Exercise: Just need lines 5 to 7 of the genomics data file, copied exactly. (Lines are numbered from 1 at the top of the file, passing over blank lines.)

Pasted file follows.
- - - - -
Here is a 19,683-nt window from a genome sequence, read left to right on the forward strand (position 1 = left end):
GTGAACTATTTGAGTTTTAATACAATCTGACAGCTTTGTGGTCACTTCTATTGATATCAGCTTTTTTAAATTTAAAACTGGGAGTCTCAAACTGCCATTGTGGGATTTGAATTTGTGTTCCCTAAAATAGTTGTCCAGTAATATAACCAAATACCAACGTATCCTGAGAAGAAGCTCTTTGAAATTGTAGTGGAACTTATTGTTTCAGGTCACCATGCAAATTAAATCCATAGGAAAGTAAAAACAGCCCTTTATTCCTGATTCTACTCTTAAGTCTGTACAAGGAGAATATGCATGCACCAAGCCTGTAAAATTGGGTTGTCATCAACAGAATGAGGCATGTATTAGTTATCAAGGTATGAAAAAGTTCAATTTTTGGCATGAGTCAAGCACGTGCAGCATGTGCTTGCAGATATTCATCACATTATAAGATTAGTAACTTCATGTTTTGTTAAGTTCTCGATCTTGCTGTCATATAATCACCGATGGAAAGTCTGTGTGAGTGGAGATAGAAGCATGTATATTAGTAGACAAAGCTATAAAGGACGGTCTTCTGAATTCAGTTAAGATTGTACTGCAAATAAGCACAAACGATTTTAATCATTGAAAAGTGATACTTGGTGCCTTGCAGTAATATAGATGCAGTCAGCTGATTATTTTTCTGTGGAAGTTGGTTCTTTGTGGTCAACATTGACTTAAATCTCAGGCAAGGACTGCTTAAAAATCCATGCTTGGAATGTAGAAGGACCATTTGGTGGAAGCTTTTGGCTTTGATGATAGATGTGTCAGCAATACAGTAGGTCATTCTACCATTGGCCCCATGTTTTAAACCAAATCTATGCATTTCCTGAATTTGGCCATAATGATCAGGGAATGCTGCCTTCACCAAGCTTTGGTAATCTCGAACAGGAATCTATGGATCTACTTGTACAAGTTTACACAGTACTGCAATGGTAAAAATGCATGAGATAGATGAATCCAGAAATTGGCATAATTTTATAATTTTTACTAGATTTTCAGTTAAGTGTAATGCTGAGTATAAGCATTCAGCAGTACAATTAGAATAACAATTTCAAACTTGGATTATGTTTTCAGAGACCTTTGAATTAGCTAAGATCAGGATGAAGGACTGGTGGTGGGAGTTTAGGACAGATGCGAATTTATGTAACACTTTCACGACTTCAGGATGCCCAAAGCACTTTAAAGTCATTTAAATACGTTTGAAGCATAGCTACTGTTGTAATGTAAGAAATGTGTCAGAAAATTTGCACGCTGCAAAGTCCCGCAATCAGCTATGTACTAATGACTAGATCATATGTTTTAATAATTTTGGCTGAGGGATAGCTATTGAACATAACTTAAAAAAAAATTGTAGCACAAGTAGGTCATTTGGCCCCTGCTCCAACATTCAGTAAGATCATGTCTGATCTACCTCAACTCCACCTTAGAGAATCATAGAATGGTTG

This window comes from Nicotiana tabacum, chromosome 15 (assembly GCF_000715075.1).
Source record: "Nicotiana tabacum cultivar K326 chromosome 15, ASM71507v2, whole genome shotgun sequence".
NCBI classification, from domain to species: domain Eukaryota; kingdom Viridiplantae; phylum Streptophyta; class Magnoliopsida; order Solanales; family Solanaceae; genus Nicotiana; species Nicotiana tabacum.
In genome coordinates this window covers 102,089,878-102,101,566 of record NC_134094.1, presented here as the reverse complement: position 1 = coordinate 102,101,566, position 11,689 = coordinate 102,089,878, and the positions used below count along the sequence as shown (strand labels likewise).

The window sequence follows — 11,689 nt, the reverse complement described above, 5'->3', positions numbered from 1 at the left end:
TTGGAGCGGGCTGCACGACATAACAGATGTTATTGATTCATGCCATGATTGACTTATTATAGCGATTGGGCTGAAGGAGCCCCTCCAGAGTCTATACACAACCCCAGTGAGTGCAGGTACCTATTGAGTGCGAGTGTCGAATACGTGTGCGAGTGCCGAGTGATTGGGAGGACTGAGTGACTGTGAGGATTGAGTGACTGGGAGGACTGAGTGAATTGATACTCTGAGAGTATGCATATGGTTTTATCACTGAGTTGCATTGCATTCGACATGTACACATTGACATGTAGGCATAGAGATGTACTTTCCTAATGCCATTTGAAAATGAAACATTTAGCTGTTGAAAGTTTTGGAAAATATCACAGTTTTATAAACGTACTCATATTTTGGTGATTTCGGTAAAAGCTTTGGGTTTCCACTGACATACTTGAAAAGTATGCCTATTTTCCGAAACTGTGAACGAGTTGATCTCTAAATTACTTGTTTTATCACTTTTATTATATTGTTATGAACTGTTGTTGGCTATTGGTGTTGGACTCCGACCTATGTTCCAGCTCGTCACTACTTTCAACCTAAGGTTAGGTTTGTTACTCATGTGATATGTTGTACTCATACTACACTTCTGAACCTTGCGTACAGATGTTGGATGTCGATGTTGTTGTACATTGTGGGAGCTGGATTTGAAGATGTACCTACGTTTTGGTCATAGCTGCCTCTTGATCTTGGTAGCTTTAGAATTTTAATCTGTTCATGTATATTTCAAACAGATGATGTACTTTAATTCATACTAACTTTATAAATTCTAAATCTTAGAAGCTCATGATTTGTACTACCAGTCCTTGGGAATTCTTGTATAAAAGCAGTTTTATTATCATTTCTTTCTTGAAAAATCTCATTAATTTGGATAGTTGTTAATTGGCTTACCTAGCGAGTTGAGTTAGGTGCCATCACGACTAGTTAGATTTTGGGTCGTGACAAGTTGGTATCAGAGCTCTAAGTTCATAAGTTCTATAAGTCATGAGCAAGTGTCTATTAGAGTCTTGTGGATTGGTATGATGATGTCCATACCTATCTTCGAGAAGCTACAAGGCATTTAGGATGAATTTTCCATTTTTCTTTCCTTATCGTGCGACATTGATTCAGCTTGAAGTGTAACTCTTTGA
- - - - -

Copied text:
NCBI classification, from domain to species: domain Eukaryota; kingdom Viridiplantae; phylum Streptophyta; class Magnoliopsida; order Solanales; family Solanaceae; genus Nicotiana; species Nicotiana tabacum.
In genome coordinates this window covers 102,089,878-102,101,566 of record NC_134094.1, presented here as the reverse complement: position 1 = coordinate 102,101,566, position 11,689 = coordinate 102,089,878, and the positions used below count along the sequence as shown (strand labels likewise).

The window sequence follows — 11,689 nt, the reverse complement described above, 5'->3', positions numbered from 1 at the left end: